WHEN HEARTS COLLIDE
“No one ever said life was fair.” Molly clutched the leather-wrapped steering wheel of her Cavalier, her grandmother’s favorite saying echoing in her head. Well, wasn’t that the truth. Fight or flight. Those were her two options. But was fleeing the right decision?
The sun had set an hour before, and the cloudy sky overhead hung like a mantle of coal. Molly tried to banish the fatigue descending on her. She should have stopped at that last motel, even if it did look like it would qualify for a five-star roach award. She could add that to her list of regrettable decisions. The highway, arrow-straight when it left Hillsborough, now twisted and turned like a corkscrew. Pine trees bordered the roadway, encroaching like shadowy ghosts. Scenes from horror movies with lonely highways sent a shiver down her spine.
Why hadn’t she left while it was still light? Molly tried to suppress a yawn. Wake up girl, you need to stay alert. She flipped the air flow to maximum. Maybe the cool air would keep her going for a few more miles. She glanced in the rear-view mirror—no one else on the road, nothing to distract her, nothing but blacktop and an inky saw-toothed line of trees. She turned the radio up and listened to the lonesome country tunes. It wasn’t working. She switched to a rock station. “I’m not ready to make nice, I’m not ready to back down.” That was better. Just the way she felt. Molly sang along.
Opening the window, she let the pine-scented breeze slap her awake. A car approached, its bright headlights flickering like fireflies between the thick trunks of the evergreens. At last, a sign of life, the first she’d seen in the past half hour. The lights came closer, causing the pavement to take on the appearance of a striped swamp snake. The roar of a high-powered engine amplified as the distance between them shrank. Thankfully, the high beams switched to low.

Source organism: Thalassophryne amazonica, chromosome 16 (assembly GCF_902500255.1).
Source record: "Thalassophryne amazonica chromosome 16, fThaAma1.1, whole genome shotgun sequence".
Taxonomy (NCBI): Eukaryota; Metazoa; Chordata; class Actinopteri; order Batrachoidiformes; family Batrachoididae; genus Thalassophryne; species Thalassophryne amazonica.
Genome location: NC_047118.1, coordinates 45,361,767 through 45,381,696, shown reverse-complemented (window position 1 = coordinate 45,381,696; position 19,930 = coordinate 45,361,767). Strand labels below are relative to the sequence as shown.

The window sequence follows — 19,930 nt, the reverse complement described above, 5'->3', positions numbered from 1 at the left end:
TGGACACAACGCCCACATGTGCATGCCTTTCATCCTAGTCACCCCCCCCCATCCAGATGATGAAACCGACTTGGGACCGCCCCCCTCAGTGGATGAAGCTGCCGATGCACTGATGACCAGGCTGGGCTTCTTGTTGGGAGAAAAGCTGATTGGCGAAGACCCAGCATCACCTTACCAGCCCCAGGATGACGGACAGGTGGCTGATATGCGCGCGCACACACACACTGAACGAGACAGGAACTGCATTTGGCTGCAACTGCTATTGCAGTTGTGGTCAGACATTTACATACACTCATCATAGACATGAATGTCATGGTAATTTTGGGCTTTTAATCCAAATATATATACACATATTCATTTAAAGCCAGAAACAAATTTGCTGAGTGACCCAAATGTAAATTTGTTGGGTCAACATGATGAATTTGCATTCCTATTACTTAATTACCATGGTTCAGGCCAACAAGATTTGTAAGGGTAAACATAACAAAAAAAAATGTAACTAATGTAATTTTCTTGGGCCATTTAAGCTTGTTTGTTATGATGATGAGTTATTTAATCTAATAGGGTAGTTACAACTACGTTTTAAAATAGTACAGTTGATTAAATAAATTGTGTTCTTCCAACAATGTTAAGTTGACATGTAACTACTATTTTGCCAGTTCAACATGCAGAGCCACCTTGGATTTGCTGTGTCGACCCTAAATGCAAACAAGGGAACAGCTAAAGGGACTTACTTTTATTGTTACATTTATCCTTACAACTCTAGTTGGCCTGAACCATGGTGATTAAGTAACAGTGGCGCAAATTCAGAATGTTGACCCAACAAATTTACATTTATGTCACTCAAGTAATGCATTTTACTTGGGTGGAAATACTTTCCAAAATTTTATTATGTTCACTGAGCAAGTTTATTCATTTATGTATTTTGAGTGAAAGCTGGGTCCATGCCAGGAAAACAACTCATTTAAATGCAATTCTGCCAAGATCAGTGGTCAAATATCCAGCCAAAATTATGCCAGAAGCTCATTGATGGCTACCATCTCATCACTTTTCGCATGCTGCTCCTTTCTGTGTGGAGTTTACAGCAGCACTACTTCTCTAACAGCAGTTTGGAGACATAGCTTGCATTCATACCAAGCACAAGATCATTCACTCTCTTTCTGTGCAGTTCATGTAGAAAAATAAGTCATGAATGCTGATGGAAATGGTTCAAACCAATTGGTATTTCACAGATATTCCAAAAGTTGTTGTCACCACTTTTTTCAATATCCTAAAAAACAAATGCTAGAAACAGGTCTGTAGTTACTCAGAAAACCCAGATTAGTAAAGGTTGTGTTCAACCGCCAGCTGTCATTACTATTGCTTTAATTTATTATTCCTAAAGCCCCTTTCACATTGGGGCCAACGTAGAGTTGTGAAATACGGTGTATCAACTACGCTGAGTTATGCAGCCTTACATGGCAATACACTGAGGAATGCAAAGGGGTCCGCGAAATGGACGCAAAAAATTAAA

Molly jerked herself alert. What’s wrong with you? He’s on his side of the road, and he isn’t speeding. Why did she have a sudden sense of apprehension? Calm down. The road’s wide enough to share. There was a flash of movement. A white-tailed deer darted across the highway fifty feet in front of her. Instinctively, she white-knuckled the steering wheel. Her foot eased off the gas, and the car slowed. At least something was going right. Her hands loosened their grip, and she settled back into the seat.
A screech of tires broke into her thoughts. Her back stiffened and her heart rate spiked. She clutched the steering wheel again, but her palms were sweating and she had trouble maintaining her grip. The oncoming car veered towards her, its headlights hitting her full in the face, momentarily blinding her. Molly froze. Oh God,no.
Her breath wedged in her throat. There was nothing she could do. Her heart skipped several beats as she battered the brakes. Too late. She was heading straight for the car. She hunched forward, bracing for the inevitable crash.
Unable to breathe, Molly watched as the sports car lurched to the left and hurtled away from her. Hands trembling, Molly relaxed her foot and eased the car to the side of the road. One car out of control was enough. She watched in horror as the Jaguar’s wheels caught the ridge where pavement met gravel. It freewheeled sideways.There was a thunderous crash. A mushroom cloud of sand and gravel littered the darkness, obliterating the car.
Where was her cell phone? She fumbled through her purse.When would she learn to keep it on? The phone had migrated to the bottom corner of her canvas bag. Her fingers grasped the oblong object, and she flipped it open. Molly pressed the ‘on’ button. Only three numbers, why was she having trouble finding them? Seconds crawled as she waited for the screen to illuminate.
She twisted in the seat. Like a theatre curtain drawn in reverse mode, gravel and dust sifted back to the ground. In horizontal slices, the car inched into view. The hood and driver’s side were crunched into the base of a large pine tree. Her thumbs finally managed the number.
“911. What is your emergency?”